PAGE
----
Everyone can have both an Isa and a pension – and as each type of tax wrapper has advantages and disadvantages, investors should try to make the most of both products.
One of HM Revenue & Customs’ favourite sayings at this time of year is that “tax doesn’t have to be taxing”, but with the UK tax code 10 times longer than the complete works of Shakespeare, there are countless tricks and traps to navigate.
1) Capital gains tax on main residence
A common misconception is that the sale of your main home is exempt from capital gains tax (CGT), but this is not always the case.
Inheritance tax (IHT) is widely disliked as a double levy on assets built up from taxed income over a lifetime of work.
In fact only 4-5% of UK estates currently pay it. However, as the baby boomer generation dies, leaving homes that have soared in value, many more families will be caught. IHT receipts could rise by a third, from £5.2 billion in 2017 to £6.9 billion in 2024, according to the Office of Budget Responsibility.
Last year was a year of economic disruption and political upheaval. In the investment arena, this uncertain climate is most vividly reflected in $17 trillion (£13.2 trillion) of bonds worldwide that currently yield negative returns. Investors are paying governments and, in some cases, companies for the privilege of lending them money – a far cry from buying bonds for income.
A diagnosis of dementia, in whatever form it might take, is a tough time for any family, one full of uncertainty about the future. However, the financial aspects are one area where you can take back control and reduce stress levels by planning ahead.
Like everything to do with pensions, the state pension is fiendishly complicated – and the goalposts keep moving.
In 2016, faced with escalating costs, the government decided to overhaul the system and introduce what it called a new ‘flat’ rate state pension. However, it is not in fact flat at all and depends on the national insurance (NI) record an individual builds up over their working life.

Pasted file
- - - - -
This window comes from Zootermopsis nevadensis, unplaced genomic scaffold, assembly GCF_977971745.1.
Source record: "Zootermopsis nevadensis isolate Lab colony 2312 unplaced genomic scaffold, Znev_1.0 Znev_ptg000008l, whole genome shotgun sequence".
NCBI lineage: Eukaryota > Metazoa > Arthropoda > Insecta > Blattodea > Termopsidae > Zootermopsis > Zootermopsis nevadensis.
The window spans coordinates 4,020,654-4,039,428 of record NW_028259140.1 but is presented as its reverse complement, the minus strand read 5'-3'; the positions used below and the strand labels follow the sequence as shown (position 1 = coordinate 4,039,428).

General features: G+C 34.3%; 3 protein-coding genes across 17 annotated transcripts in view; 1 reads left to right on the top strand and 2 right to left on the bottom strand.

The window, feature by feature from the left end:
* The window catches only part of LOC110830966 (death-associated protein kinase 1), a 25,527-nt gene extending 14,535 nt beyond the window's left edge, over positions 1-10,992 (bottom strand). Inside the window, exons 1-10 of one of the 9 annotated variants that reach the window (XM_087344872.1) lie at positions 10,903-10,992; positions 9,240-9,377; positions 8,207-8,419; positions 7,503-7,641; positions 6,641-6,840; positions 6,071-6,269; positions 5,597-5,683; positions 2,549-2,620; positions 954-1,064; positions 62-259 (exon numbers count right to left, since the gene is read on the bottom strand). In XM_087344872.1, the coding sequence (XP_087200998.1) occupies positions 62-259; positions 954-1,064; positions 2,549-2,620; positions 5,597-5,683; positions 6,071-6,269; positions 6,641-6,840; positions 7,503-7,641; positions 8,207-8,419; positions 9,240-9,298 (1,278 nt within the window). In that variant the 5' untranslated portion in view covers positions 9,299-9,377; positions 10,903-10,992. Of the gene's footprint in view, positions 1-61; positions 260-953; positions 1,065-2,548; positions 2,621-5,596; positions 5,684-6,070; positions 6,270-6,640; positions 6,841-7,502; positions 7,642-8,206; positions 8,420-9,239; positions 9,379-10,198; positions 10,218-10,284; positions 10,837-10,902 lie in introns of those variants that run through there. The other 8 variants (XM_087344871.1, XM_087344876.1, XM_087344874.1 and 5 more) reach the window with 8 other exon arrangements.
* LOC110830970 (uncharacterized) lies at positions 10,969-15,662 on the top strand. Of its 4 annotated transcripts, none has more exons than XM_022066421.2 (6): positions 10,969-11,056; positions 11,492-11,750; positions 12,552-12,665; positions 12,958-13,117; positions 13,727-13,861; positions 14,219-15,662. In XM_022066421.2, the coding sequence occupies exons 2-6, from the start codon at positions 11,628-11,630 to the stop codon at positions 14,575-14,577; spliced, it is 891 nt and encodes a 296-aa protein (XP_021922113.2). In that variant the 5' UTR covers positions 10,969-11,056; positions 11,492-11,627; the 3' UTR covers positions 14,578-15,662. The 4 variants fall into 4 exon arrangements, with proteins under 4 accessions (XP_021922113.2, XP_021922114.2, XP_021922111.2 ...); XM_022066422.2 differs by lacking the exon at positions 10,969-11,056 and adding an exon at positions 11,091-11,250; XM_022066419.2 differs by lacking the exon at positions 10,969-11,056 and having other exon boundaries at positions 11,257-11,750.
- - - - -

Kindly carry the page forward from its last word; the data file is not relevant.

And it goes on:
Over the summer, expectations of an economic slowdown and political threats such as the US-China trade war created such high demand for secure investments that more than 30% of the world’s bonds (£13 trillion worth) fell into negative yield territory. This means that investors such as pension funds and insurance companies are now willing to buy bonds for more than their face value and take a loss, because they need the security and liquidity government and high-quality corporate bonds provide.
Conmen have always tried to cheat people out of their money. But investment frauds have become more sophisticated in recent years, and activity has soared ever since the Pension Freedoms of 2015 opened up the potential for criminals to dupe people out of their entire life savings in one swoop. Last year alone, Britons lost almost £200 million to scammers.
The gating of Neil Woodford’s flagship Equity Income fund in early June has alarmed investors. However, Woodford invested the fund in small and unquoted stocks that are difficult to sell quickly, listing some stakes in unquoted companies in Guernsey simply to circumvent the regulator’s rule that caps at 10% of net asset value (NAV) the proportion of unlisted securities an open-ended fund with daily dealing can hold.
Income tax rules
The income tax you must pay varies according to your income in a given tax year, which runs from 6 April to 5 April. Everyone receives a personal allowance – £12,500 for the 2019/20 tax year. You pay no tax on income up to this threshold.